Yellowed kitchen appliances, dust-streaked radios, unresponsive DVD players: the table was strewn with stuff that even a local thrift store’s discounts couldn’t make enticing. Most of the electronics were broken and all of them had outlived their usefulness. But you wouldn’t have known it by the number of children—screwdrivers in hand—who crowded the table that day just to get a look inside of them.
The demographic at the last USA Science and Engineering Festival was a little different from the one I usually cater to at iFixit—a free online repair manual for everything from cracked iPhones to DIY oil changes. My company’s mission is to teach as many people as possible how to fix the stuff they own—kids included.
And kids were just as eager to learn as we were to teach them. The festival warehouse was crowded and noisy, but once they pried up the hood of a device, the world faded to mute as pint-sized tech magellans explored circuit boards and examined old motors. One middle-schooler spent two hours working on an old VCR. Time well spent, because he got to watch the old relic whir back to life—a mixture of surprise and elation on his face.
Kids are born tinkerers. They have the natural inquisitiveness of engineers. All they need is someone to put an iPod in one hand, a screwdriver in the other, and ask, “Do you want to take this apart?” And when I ask that question, their eyes go wide with astonishment. After all, their parents have been telling them not to take things apart their entire lives. Read the rest of this article »
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When is the last time you saw a teardown of a Zenith CH 650 aircraft? Unfortunately, the iFixit teardown room isn’t large enough to accommodate a small plane (yet…), but that’s where Todd McLellan’s book Things Come Apart: A Teardown Manual For Modern Living comes in handy.
Don’t be fooled by the title—the book isn’t a step-by-step manual on how to disassemble objects. Instead, it’s literally an inside look at what McLellan calls “fifty design classics,” ranging from the everyday (mechanical pencil) to the forgotten (push lawnmower).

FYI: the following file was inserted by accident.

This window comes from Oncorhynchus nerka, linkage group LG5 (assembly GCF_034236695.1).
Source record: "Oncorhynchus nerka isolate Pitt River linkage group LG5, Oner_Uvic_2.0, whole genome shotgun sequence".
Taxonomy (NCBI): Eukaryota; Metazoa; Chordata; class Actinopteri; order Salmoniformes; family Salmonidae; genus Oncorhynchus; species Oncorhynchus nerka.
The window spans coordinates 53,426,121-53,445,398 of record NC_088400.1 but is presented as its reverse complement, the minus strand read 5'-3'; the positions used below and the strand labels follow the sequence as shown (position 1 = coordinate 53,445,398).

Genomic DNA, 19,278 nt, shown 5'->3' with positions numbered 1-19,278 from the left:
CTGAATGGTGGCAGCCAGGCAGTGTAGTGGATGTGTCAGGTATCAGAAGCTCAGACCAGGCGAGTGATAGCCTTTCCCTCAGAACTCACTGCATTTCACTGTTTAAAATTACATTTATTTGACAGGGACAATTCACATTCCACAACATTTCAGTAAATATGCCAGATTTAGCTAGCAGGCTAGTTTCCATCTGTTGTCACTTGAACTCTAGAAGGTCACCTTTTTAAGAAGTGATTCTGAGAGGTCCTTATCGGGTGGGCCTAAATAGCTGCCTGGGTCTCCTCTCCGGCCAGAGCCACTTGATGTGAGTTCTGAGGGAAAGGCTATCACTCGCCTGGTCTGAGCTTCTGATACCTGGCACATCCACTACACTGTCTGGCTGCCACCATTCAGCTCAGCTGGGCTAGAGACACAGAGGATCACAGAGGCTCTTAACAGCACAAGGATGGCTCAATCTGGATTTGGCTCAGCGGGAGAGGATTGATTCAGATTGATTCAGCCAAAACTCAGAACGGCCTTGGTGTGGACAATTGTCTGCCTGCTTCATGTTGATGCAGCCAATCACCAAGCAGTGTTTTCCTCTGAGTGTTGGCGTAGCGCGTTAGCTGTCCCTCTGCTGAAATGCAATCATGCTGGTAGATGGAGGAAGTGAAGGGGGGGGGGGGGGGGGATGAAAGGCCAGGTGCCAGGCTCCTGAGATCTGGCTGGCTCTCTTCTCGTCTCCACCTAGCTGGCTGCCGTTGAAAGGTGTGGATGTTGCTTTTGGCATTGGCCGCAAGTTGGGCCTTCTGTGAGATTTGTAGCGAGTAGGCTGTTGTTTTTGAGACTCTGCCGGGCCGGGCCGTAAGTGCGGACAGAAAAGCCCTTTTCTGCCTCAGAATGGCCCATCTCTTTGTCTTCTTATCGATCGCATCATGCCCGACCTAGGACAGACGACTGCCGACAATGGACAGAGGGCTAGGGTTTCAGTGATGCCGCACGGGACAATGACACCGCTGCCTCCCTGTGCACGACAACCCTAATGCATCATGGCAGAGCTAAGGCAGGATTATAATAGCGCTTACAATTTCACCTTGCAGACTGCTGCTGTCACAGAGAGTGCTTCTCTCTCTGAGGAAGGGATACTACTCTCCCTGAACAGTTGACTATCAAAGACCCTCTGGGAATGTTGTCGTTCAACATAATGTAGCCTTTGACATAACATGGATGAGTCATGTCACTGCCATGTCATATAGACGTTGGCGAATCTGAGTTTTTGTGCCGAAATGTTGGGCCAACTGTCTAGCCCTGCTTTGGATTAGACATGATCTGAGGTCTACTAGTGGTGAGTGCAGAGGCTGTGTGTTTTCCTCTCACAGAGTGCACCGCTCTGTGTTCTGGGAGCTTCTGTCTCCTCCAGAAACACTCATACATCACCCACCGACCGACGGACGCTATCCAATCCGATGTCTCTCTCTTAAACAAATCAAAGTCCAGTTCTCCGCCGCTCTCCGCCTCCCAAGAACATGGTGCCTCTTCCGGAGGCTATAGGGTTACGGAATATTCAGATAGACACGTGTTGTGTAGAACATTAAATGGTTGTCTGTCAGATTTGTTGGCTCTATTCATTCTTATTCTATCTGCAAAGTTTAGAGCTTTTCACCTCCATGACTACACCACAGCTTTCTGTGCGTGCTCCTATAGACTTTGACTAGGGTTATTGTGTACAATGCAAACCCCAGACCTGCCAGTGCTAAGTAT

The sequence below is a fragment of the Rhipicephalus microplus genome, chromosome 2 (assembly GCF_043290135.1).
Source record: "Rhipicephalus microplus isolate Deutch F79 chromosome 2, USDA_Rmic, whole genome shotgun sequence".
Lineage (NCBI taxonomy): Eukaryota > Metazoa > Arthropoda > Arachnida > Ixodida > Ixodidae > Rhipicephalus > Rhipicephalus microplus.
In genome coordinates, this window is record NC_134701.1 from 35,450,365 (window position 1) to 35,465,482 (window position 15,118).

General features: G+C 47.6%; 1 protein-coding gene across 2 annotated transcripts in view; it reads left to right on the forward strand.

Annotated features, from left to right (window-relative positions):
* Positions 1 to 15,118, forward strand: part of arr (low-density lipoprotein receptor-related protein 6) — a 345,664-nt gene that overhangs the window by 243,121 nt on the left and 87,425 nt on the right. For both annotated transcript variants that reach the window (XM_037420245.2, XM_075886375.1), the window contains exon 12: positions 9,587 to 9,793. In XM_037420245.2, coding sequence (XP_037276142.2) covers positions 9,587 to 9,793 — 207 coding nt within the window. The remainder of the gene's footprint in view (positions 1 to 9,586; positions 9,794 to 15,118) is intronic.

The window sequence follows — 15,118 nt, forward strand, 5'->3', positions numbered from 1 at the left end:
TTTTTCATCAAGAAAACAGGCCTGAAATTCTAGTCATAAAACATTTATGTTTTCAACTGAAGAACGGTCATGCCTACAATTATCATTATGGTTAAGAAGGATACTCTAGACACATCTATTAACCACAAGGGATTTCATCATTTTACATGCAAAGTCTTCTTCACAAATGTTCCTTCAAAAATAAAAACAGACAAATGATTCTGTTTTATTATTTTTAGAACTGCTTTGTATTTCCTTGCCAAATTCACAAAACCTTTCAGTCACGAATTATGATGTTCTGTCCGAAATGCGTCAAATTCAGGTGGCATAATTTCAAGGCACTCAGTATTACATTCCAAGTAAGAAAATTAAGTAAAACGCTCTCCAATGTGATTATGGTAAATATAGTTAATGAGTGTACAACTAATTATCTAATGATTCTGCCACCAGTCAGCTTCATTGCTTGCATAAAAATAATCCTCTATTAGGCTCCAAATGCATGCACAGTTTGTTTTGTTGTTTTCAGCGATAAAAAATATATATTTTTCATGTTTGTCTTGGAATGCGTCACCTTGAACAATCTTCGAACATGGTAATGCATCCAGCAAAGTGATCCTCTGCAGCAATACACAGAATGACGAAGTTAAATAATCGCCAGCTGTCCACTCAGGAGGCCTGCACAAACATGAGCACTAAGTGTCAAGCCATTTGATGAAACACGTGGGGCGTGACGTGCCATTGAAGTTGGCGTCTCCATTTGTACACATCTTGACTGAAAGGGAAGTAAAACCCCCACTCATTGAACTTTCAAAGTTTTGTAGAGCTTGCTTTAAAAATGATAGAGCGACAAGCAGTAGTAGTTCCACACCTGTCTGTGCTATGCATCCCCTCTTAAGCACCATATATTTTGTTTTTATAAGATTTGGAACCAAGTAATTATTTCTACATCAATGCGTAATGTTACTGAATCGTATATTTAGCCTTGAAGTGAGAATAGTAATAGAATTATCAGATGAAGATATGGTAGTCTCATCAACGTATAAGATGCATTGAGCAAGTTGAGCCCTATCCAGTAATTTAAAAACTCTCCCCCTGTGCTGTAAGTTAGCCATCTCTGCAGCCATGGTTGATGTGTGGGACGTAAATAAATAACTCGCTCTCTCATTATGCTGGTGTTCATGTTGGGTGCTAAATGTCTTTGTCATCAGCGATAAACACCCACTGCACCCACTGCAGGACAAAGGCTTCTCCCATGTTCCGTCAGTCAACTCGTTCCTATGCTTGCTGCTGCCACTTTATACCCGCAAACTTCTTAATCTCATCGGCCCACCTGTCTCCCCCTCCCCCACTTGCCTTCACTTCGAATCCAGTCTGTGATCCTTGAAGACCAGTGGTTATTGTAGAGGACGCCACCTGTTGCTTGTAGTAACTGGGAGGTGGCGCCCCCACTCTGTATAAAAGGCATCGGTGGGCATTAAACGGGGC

McLellan painstakingly photographs an orderly mess of internal components—each piece arranged and displayed like some new form of object archeology. Add five essays on repair and disassembly from various voices in the repair world, and you have a book that finds a unique way to advocate for the importance of disassembly, investigation, and reuse. Read the rest of this article »
We do our best to get new hardware the moment it hits the market, and trying to figure out where to get the S4 this week has been a headache — to say the least. We’ve never seen this many flip-flopping announcements (outside of the US Senate, of course).
But good news! The Galaxy S4 is here… and we’re glad the wait is finally over.
The reports are true. Samsung didn’t go to great lengths to reinvent the wheel with regard to the S4’s internal construction. The design is very similar, if not identical, to the Galaxy S III — which is a good thing, since the S III is a pretty fixable device. The Galaxy S4 receives an interstellar 8 out of 10 repairability score for its replaceable battery and straightforward disassembly.
The Gaia Foundation released a new report yesterday on electronics and the environment. The report, Short Circuit, was funded by the European Union—a sign that governments are increasingly aware of the environmental ramifications stemming from electronics manufacturing.
First the good news: 90% of the world’s population and 80% of the population living in rural areas currently have access to mobile technology—including half of the population of Africa. These devices are responsible for the huge growth of mobile commerce, governance, and banking in Africa.
Unfortunately, as a global community, we’re pretty bad at managing gadgets. Here’s your mind-blowing tech prediction of the day: By the end of this year, the total number of electronic devices in the world will surpass the number of people on it, The Foundation asserts. Read the rest of this article »
It’s no secret that at iFixit we’re pretty excited about Apple-related news. So when a pair of Apple’s top iPod engineers left the company to follow their product development dreams, our interest was slightly piqued. When they released a refined, second-generation Nest thermostat, we couldn’t resist—it had to be torn down.
Opening the Nest revealed a clutch of pleasant surprises. First moment of joy: the thermostat is held together with Phillips screws, handily removed with the included driver. Next, the rechargeable battery is easy to access and replace, with convenient directions printed inside the device. The icing on the cake: all of this great design is nested in a tough steel case, making for a long-lasting product that’s both repairable and durable. With these considerations in mind, we happily assigned the Nest Learning Thermostat a 9 out of 10 on our repairability scale. Read the rest of this article »